Monday, September 20, 2010

If my children could click "like"

Here are some brief introductions, for both my readers.

This is Rose:

Rose likes ballet, swimming, balloons (preferably pink), Barbie (ditto), singing You Are My Sunshine at her baby brother in a raucous voice, tickling and being tickled, cartoons, chocolate cake, ice cream and - she just told me - electricity. I didn't ask.

This is Max:

Max likes food.

The best way to feed him is quickly. The best thing to feed him is all of it. Quickly. Count your fingers before and afterwards. Fear his terrible, terrible hunger.

The Max has awoken. I must go to service his needs. Soon he will be ready to eat human flesh. I hope to survive by appeasing his hunger.

Monday, September 06, 2010

Top Tips for Distressed Dads: Part Two

Cling to the lifeline I'm holding out to you, oh shattered fathers. My wisdom will help you.

Actually, it won't. But I hope it's a bit of a laugh.

Here are more of my thoughts on surviving dadhood:

Your standards will slip

You will probably have started out with big ideas. You may have wanted to be an eco-friendly, nutritionally-balanced, hands-on dad but—trust me—there will come a time when you are up to your armpits in broken toys and Calpol.

At that moment, you will happily hand your child a tube of red Smarties and plonk them in front of the idiot box. That’s okay. You’re not Superman. Just try to time their sugar rush for the moment you hand the brat over to someone else.

Know your limits

It looks easy at first. Washing? The machine does that for you. Dishes? Let them pile up and I’ll do them later. Cooking? How hard can all this stuff be?

The answer is: pretty damn hard. Like a garden rake hiding in the long grass ready to slam into your face, trying to get stuff done contains unpleasant surprises. Even if you were fairly domesticated before—this is the 21st century, after all—childcare is a surprisingly-onerous job. Also, remember you will want to add manly tasks to the list. There are always things which need pruned or hit with a hammer.

So how do you deal with it? The answer is to set achievable goals, and don’t make them too difficult at first. As someone who really did refine an excellent recipe for quiche while simultaneously looking after a toddler, I guarantee you will find yourself wishing you’d just done beans on toast. If beans on toast were your target, you will feel very smug indeed. Just try to time the dirty nappy for… oh, you get the idea.

No, you can’t have a break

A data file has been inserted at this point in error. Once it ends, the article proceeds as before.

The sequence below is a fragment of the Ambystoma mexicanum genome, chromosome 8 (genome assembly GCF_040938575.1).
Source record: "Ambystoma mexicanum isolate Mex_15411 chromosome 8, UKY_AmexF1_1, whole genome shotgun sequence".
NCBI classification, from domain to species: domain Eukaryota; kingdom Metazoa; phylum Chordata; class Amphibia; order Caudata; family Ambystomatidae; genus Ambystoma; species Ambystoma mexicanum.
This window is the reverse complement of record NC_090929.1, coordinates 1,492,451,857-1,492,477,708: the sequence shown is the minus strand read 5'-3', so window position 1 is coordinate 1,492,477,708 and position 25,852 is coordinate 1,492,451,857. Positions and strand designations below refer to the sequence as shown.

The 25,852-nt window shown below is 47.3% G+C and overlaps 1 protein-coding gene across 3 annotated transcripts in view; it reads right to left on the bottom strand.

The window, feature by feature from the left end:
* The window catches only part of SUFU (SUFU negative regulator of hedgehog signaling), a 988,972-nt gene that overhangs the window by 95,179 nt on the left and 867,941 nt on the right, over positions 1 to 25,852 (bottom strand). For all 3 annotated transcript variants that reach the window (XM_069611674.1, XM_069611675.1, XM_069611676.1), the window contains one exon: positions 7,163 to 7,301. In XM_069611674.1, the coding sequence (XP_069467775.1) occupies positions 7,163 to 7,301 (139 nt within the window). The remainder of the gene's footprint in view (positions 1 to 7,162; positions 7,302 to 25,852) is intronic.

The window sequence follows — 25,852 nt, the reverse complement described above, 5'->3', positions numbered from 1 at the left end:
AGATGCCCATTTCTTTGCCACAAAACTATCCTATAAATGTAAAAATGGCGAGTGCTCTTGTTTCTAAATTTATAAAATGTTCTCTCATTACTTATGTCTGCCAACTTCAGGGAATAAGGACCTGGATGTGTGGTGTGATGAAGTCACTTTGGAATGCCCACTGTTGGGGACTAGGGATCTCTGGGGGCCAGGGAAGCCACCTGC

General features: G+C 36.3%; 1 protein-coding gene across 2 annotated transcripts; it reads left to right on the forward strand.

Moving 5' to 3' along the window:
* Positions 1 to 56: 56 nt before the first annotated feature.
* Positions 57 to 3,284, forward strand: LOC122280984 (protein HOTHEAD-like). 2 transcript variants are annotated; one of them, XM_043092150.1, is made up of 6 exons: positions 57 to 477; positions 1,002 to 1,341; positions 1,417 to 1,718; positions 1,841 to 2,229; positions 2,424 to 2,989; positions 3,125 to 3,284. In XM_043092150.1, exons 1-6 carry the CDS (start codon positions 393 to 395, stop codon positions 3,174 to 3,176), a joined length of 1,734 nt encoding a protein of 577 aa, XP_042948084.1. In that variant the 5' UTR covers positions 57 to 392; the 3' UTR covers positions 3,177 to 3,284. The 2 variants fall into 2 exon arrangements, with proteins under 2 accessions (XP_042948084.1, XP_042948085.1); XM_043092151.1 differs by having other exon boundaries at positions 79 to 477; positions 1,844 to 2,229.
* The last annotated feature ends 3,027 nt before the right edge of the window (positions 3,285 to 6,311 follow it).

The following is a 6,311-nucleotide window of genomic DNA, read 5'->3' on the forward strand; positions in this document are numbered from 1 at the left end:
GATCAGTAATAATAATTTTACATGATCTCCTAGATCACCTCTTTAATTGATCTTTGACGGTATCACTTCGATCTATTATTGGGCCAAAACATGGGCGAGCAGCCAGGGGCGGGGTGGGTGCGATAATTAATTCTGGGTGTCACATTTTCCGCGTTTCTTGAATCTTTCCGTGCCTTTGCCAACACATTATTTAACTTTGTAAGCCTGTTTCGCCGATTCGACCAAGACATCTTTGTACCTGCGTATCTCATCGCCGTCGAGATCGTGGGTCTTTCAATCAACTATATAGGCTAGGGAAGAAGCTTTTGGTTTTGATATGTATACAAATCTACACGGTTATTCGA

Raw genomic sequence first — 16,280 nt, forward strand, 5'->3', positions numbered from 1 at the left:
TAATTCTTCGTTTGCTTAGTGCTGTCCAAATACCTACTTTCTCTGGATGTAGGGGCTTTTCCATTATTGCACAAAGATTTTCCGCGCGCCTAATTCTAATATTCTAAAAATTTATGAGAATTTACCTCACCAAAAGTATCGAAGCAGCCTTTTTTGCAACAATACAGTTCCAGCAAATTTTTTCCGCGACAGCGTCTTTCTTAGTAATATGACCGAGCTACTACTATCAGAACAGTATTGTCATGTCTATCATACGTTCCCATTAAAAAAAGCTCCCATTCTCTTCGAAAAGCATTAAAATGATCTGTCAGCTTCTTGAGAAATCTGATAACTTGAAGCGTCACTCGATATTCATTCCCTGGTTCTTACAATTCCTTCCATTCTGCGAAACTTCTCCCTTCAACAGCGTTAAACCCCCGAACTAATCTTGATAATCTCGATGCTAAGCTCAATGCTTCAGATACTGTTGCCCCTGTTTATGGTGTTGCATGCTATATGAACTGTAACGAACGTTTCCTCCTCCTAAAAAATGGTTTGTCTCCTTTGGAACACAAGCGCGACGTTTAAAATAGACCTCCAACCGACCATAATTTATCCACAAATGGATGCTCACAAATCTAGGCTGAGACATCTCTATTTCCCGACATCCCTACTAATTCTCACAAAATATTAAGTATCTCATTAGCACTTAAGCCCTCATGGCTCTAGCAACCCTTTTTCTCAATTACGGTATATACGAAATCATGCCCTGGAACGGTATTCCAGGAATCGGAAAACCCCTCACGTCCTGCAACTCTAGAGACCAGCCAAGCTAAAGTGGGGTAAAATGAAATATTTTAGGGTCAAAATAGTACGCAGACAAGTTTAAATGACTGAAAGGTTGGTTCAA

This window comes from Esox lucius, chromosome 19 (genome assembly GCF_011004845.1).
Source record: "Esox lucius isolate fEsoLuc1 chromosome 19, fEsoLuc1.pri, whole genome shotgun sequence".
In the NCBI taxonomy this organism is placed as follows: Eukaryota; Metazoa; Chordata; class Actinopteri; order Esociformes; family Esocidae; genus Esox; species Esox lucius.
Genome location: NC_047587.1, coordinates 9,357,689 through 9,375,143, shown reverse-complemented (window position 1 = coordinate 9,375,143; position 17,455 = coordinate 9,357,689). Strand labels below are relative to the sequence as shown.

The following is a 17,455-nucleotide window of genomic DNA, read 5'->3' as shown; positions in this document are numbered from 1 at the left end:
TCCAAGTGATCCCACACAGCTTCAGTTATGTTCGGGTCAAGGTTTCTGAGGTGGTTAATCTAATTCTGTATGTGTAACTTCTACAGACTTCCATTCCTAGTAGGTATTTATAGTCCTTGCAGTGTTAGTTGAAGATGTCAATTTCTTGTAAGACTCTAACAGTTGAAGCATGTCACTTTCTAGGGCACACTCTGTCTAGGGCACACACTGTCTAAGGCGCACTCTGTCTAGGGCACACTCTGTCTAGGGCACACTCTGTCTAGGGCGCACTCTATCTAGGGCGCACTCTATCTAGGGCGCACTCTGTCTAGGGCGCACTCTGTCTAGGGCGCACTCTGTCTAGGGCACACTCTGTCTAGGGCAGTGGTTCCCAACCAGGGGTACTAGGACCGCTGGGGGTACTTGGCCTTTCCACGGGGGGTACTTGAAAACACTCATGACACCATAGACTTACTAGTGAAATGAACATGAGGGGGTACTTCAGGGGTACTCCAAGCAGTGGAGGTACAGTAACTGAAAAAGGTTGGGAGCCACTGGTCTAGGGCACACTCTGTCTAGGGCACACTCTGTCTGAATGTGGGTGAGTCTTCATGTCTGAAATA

Now shut up and get on with it.

It’s okay to use children for your own amusement

Children really are fun. Once you’re fairly confident that they’re in no immediate danger, it’s time to have a laugh.

One day they might even be grateful that you shared you own interests with them. You never know. Stranger things have happened… somewhere.

When my daughter was just shy of her third birthday, I dressed her up as Judge Dredd and took her to a comic convention. Even as I cut out pieces of felt to make her costume, I was chuckling, and planning the photographs that will one day illustrate a wedding speech. Yes, she will hate me for it but I’ll deal with that when it comes. I expect I’ll be paying for the damned futuristic space wedding anyway, as I hover there in my silver jumpsuit.

Anyway, remember your child will never be this age again, and you should cherish the experience. Fill every day with as much fun as possible. Have a laugh. You all deserve it.

Measuring your success

It’s the end of a difficult day of solo childcare. The house is in utter disarray and your eyes are, just possibly, a tiny bit puffy. You definitely have less hair than you did this morning. But are you a terrible dad?

Assess your results. Are any of the children still bleeding? Did they put at least one fruit or vegetable in their mouth at some point today? (It still counts if they vomited it up later.) Was there at least one incident which involved laughter?

Most importantly, do you have at least as many children as you did this morning? If the answer to most of these questions is yes, then your day has been a success. Your task, as parent, is to make sure your children end the day happy, healthy and fairly clean. Anything else is a bonus.

The bit Jerry Springer does at the end

And that’s about it. I don’t pretend to be perfect—you should see the shameful state of my garden—but I like to think I try hard. Neither of my children seems too afraid of me yet, and nobody’s called the authorities.

Yes, children cry a lot and sometimes you will want to join in. Yes, there will come a time when you fantasise about handing them to a random passer-by and making a run for it. Yes, you will be a bit rubbish sometimes.

But remember this: you’re their dad. It may seem unbelievable, but you really do know best. You love them and they love you back.

And you are an incredibly lucky man, even if can’t grow an impressive moustache.